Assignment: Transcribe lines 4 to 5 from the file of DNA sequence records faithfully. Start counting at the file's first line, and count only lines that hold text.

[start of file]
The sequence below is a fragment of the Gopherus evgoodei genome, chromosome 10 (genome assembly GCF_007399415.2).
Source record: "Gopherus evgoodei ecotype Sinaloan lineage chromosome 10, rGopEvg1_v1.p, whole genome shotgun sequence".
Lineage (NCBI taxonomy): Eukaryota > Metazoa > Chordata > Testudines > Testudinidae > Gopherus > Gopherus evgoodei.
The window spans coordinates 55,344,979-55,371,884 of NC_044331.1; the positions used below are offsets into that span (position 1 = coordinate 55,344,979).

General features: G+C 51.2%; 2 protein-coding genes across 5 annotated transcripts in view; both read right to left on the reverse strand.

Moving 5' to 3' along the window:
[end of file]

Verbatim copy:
The window spans coordinates 55,344,979-55,371,884 of NC_044331.1; the positions used below are offsets into that span (position 1 = coordinate 55,344,979).

General features: G+C 51.2%; 2 protein-coding genes across 5 annotated transcripts in view; both read right to left on the reverse strand.